This Suburban, you should note, was on my first trip to the Steens, when the Suburban still belonged to Sierk, and Sierk & his wife, and Chris and a few others brought the beer, my tent, and food on my first adventure into the high desert of Oregon. All I did was ride my motorcycle there. Now the Suburban is burning one distributor after another, and short of spending big dollars to diagnose the problem to find the solution, it will be sold. A “new,” as in about 10 years old or so, Suburban will be the replacement.
Once the Suburban’s broken key was resolved, kitchen cleaned, the cars loaded, it was still morning and the party was over. They were going to hang out at the beach for a little while with the kids, I wanted to be on my own. I had a lot on my mind and decided to just ride back home via 101, following the procession of cars and RVs. Not a time to be on the moment, just a time to be with my thoughts, and following cars gives you just that opportunity. But I did made some of my typical stops and some different ones this time. A different one was Depoe Bay, world’s smallest harbor.
It really is a small harbor. This is it.
And the real challenge is the connection between the harbor and the ocean. Boats have to go through a channel between walls of rocks, not on a straight line, with waves at the ocean side to make things interesting. Must be quite the experience.
Lots of whale watching and fishing boats come and go full with tourists and paying fishermen on weekends, maybe on week days as well.
I was about to leave when I saw two boats approaching. I had to wait and see the action.
The boats stay at the entrance of the channel, I guess the captain examines the wave action, makes calculations of some sort, wait for the right time to enter the channel. Once they commit, they have no choice but got for it. And they go at speed on the first section, where waves pose a challenge, waves could easily throw a boat on the rocks.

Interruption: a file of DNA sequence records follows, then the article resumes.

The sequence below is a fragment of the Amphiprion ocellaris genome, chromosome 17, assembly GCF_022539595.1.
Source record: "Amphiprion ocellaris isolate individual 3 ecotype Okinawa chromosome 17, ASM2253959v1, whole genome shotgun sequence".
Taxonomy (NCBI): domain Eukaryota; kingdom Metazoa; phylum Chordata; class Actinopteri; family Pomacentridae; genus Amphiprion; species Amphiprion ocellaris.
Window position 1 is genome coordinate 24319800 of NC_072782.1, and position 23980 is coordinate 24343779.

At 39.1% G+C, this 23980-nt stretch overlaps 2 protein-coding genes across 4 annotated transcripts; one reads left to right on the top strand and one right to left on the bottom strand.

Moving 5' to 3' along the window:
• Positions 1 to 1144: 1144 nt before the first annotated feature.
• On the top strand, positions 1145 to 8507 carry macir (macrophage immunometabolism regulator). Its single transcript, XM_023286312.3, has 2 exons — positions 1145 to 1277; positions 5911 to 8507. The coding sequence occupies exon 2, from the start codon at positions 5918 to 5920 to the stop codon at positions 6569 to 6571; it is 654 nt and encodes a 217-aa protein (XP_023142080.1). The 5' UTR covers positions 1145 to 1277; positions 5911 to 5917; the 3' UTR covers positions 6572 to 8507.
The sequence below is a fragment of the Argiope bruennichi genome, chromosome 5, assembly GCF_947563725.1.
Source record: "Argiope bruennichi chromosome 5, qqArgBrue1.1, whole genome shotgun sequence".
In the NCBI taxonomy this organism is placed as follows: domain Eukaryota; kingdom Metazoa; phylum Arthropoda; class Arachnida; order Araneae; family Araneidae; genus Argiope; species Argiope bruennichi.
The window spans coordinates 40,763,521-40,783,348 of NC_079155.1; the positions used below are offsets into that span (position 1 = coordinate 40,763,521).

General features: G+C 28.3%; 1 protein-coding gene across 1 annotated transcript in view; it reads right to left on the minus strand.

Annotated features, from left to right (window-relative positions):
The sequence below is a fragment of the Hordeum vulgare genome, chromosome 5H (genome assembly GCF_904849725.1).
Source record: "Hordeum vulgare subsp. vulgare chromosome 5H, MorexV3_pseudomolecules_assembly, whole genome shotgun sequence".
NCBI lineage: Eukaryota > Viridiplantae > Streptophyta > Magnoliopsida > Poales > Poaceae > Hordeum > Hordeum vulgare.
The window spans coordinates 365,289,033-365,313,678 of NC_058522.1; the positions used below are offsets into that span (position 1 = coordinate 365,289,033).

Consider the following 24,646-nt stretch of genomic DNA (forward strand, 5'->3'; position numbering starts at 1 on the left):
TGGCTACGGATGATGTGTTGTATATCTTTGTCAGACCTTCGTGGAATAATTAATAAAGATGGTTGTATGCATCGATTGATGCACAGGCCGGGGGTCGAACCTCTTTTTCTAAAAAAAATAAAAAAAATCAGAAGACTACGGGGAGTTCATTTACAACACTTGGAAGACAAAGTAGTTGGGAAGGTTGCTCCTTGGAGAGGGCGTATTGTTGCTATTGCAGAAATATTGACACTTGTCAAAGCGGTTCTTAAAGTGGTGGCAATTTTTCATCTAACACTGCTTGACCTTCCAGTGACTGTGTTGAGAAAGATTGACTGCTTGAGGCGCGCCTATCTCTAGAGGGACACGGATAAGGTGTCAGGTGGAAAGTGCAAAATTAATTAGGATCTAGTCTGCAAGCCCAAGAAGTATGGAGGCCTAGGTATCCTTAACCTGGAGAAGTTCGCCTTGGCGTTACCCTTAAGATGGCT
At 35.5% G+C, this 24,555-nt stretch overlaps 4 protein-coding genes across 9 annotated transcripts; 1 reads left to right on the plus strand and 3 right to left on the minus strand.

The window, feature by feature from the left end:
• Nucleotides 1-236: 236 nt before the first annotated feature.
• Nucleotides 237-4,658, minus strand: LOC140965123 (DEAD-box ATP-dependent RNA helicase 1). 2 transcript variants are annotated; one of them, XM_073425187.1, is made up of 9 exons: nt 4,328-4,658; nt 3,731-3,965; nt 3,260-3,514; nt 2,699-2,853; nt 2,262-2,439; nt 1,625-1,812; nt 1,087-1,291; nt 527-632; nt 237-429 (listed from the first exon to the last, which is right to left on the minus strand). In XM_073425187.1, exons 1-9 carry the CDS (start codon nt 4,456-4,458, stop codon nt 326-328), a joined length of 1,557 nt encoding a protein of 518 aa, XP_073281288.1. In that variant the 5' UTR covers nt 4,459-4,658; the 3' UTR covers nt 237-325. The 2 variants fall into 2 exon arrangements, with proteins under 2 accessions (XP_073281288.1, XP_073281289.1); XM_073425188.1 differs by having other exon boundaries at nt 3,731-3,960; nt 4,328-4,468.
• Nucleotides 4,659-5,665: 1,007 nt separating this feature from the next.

By this time a crowd had gathered to see the action. Boat passengers celebrate the passage and wave at the crowds. Protagonists and witnesses interact. Entertainment for all.
The next boat took a while to commit for the passage. They sure need a radio to know if no one is coming from the other end. The boat was bobbing up and down, waiting. I can only assume if someone has a tendency to be sea-sick, stay away from these trips. This waiting time, with the boat being tossed by waves, this bobbing must be the ultimatum for a food reversal process. Eventually they made it.
Once they clear the first few yards, then it is all good. Tacklebuster makes it into the harbor.
And that was it. And that was Depoe Bay.
Time to get back on the road.
I continued south, made a stop in Yachats.
This time I did not go to Ona. I did not go to any restaurant, actually. I just wanted to go home, finish my arbor project, and fire the grill. It would be a first barbecue this year. But I first had to make a stop in Mapleton. This time I did a longer loop, and despite topping it off in Philomath I did not have enough gas to go home. Also, I had the bags on the bike they add to the wind drag. But it did 46 mpg and after it was all done, I realized I still had one gallon left in the tank. Yes, I could possibly had made it to the gas station close to my house, but at the expense of not having fun on 36. I’m glad I filled it up.
Now it was time for me to forget the uncertainties of work and concentrate on my riding. Time to be in the moment, the true motorcycle therapy. And fun I had, I was home in no time. Because I had that extra fun on the twisties she made only about 44 mpg on the last leg. The bike crossed the 5,000 miles mark right at the fun spot of my way back home. That made me happy.
Total for the weekend 280 miles, 450 Kms.
And I still arrived in time to complete my homework.
And another chapter on the Ducati adventure has been written.
Maybe I should move to some place sunnier and warmer… and with different roads. Maybe I can manage to stay here. Time will tell. Until then, I will enjoy my stay here as much as is possible.